marjorie73: (Default)
The full title of the post should really be "In which there is family, and art and museums and friends and Rock and food and beer and meeting people and brownies and lots of fun" but that's a little too long.

You see, Wednesday was the day (night) that Amanda Fucking Palmer was performing in Manchester. when the tickets first went on sale, I had to decide between the London and Manchester shows, and picked Manchester because although it involved more travelling, I got to combine the gig with a visit to my brother, and to introduce him and his girlfriend to Amanda's music, which seemed like a good idea!

I drove up to Manchester in the morning, and was able to meet R for lunch (unfortunately, my visit coincided with the only-available-about-twice-year-and-very-useful training day he needed to do, so he couldn't take the afternoon off, which was a shame, but such is life. R works at the BBC, at Salford Quays. It was odd for me to visits the Quays, as they have changed almost beyond recognition since I lived in Manchester - the area was almost all industrial wasteland in my day...

After lunching, I went to look around the Imperial War Museum North -which has exhibitions relating to modern warfare, and in particular to the impact of war, so there were exhibits about victims of shell shock, and trench warfare, and about prisoners of war, and victims of concentration camps, (and those who were involved in liberating them) as well as about more recent events such as the 9/11 and 7/7 attacks. Not an uplifting experience, but both interesting and thought-provoking.

A little later, after nipping back to R's house to drop off my stuff and park my car, I got a tram into Manchester and spent half an hour in the Manchester Art Gallery. I only had time to visit a small part of it, but it was nice. They have some lovely Victorian decor - I liked the fishes and bees, for instance...

There are also some quite nice pictures - I didn't get as far as the Lowrys, but I did see the William de Morgan tiles, which were always a favourite of mine, and I enjoyed the juxtaposition of old and new art - the butterflies are by an artist called Claire Brewster, and are all cut from ordnance survey maps... I liked them a lot!

I didn't get to stay long, as the gallery closes at 5, and I then had to leave, after which I met up with R and his girlfriend, J, for supper (an American themed meal, involving milkshakes)

and then it was time to head to the cathedral. We went via Sinclair's Oyster Bar, which is a lovely looking half-timbered building (built in 1720, and moved a few hundred yards, after the 1996 IRA bomb and subsequent redevelopment of the area) We had some rather nice beer, and met up with my friend Hellie, who was also heading the the gig.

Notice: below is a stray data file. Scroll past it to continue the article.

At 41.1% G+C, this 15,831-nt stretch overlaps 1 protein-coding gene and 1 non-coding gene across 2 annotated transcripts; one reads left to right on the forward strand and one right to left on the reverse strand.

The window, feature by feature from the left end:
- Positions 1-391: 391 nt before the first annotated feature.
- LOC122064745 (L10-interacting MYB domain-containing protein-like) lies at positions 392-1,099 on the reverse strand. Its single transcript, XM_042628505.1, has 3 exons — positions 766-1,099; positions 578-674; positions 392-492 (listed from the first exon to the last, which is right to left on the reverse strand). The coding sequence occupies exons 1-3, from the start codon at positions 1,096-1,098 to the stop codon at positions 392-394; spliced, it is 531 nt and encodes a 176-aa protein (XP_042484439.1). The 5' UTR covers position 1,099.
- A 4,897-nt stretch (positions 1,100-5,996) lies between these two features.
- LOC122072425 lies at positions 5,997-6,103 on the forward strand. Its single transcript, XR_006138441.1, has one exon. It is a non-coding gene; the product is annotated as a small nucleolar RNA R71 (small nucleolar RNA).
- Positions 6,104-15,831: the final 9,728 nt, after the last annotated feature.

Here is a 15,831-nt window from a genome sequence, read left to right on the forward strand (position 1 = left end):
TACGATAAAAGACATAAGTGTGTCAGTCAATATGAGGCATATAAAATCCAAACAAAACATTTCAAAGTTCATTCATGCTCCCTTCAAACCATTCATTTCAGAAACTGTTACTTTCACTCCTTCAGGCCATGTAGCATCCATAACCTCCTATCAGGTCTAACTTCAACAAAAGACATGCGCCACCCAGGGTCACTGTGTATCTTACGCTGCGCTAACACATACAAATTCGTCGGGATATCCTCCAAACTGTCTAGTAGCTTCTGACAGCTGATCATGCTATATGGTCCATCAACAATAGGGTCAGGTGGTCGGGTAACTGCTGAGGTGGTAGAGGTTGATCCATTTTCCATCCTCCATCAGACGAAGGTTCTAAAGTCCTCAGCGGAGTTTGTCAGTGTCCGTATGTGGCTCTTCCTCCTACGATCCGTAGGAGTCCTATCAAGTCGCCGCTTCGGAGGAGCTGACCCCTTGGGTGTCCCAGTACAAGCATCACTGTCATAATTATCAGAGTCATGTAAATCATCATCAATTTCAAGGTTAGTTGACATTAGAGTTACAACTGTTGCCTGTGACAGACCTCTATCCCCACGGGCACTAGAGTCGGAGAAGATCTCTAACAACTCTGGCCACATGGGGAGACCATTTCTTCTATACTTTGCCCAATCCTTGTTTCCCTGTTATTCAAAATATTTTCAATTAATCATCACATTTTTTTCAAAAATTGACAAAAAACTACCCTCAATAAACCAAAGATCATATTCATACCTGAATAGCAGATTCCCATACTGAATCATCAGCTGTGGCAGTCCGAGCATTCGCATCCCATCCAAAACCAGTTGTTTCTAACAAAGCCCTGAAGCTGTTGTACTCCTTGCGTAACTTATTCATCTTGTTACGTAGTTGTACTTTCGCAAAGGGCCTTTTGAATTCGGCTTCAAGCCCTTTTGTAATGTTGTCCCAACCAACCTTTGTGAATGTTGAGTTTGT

And so - the main event!

AFP watching the stage
I have been to Manchester Cathedral before, for services, but never for a gig - it made for a pretty awesome space.

 Once inside, we spotted Laurie Pink and Essers (which was good, because it turned out that Twitter had been hiding their DM's from me, when we were trying to work out if we could meet up!)

They had cunningly spotted that there was space to stand around the side of the stage, where there was a good view! So we did standing there, too.  There was some brass band going on at the other end of the nave , then the vicar came to welcome everyone. I suspect he doesn't get massive applause and cheering on a Sunday morning, generally...
Friendly vicar says hello

Jherek Bishoff
Then there was music. Jherek Bischoff played - including a piece called 'Cistern' which, he explained, was written in an empty, underground water cistern and rarely performed, but the cathedral seemed an appropriate space to try it in (for the record, it really, really, worked!)


After the second opening act, Amanda Palmer started her own set (having introduced the others) with an a capella version of 'The Wind that Shakes the Barley', sung from the top of the (medieval) rood screen, above an array of painted angels. It was stunning.

She then came down onto the main stage and was, well, Amanda Fucking Palmer. Most of the show involved songs from the new album,  Theatre is Evil, but we also got 'Leeds United'..


It was an awesome night. We didn't stay for the post-show ninja encore outside the cathedral, on account of having to catch the last tram home, but even without it I was on a high.

And when we got back to the house, R revealed that he had specially baked some chocolate brownies for me, as a bleated birthday treat, and he & J stuck candles in them and sang 'Happy Birthday' to me at midnight, which made for a lovely, if slightly surreal end to the day. (plus, I got a whole lot of delicious brownies to bring home)

(more photos, as usual, on flickr http://www.flickr.com/photos/tmarjorie/)
marjorie73: (Default)